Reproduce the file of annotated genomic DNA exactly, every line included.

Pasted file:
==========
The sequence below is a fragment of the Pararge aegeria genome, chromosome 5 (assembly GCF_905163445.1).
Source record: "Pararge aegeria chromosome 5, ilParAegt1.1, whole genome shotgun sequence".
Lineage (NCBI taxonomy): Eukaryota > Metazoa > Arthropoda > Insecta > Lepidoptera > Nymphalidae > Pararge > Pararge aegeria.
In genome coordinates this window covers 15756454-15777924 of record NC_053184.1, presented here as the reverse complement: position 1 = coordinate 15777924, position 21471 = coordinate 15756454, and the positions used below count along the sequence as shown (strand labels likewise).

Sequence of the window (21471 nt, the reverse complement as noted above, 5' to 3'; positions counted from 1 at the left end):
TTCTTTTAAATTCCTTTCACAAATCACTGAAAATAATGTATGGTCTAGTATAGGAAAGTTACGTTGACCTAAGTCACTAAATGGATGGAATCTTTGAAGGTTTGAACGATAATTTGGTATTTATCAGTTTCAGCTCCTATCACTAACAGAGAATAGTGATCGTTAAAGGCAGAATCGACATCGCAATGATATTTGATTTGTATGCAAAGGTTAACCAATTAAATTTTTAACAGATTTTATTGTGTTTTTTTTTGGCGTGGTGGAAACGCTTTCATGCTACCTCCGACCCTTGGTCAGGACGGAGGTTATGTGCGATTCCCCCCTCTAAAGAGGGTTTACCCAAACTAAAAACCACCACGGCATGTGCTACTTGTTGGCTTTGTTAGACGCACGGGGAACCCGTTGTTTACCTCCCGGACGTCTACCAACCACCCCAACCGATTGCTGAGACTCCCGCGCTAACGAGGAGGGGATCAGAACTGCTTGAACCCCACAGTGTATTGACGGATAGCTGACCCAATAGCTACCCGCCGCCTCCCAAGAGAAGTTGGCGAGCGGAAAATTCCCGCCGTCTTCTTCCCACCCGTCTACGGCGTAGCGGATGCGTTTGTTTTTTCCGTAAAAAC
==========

The sequence below is a fragment of the Pararge aegeria genome, chromosome 5 (assembly GCF_905163445.1).
Source record: "Pararge aegeria chromosome 5, ilParAegt1.1, whole genome shotgun sequence".
Lineage (NCBI taxonomy): Eukaryota > Metazoa > Arthropoda > Insecta > Lepidoptera > Nymphalidae > Pararge > Pararge aegeria.
In genome coordinates this window covers 15756454-15777924 of record NC_053184.1, presented here as the reverse complement: position 1 = coordinate 15777924, position 21471 = coordinate 15756454, and the positions used below count along the sequence as shown (strand labels likewise).

Sequence of the window (21471 nt, the reverse complement as noted above, 5' to 3'; positions counted from 1 at the left end):
TTCTTTTAAATTCCTTTCACAAATCACTGAAAATAATGTATGGTCTAGTATAGGAAAGTTACGTTGACCTAAGTCACTAAATGGATGGAATCTTTGAAGGTTTGAACGATAATTTGGTATTTATCAGTTTCAGCTCCTATCACTAACAGAGAATAGTGATCGTTAAAGGCAGAATCGACATCGCAATGATATTTGATTTGTATGCAAAGGTTAACCAATTAAATTTTTAACAGATTTTATTGTGTTTTTTTTTGGCGTGGTGGAAACGCTTTCATGCTACCTCCGACCCTTGGTCAGGACGGAGGTTATGTGCGATTCCCCCCTCTAAAGAGGGTTTACCCAAACTAAAAACCACCACGGCATGTGCTACTTGTTGGCTTTGTTAGACGCACGGGGAACCCGTTGTTTACCTCCCGGACGTCTACCAACCACCCCAACCGATTGCTGAGACTCCCGCGCTAACGAGGAGGGGATCAGAACTGCTTGAACCCCACAGTGTATTGACGGATAGCTGACCCAATAGCTACCCGCCGCCTCCCAAGAGAAGTTGGCGAGCGGAAAATTCCCGCCGTCTTCTTCCCACCCGTCTACGGCGTAGCGGATGCGTTTGTTTTTTCCGTAAAAAC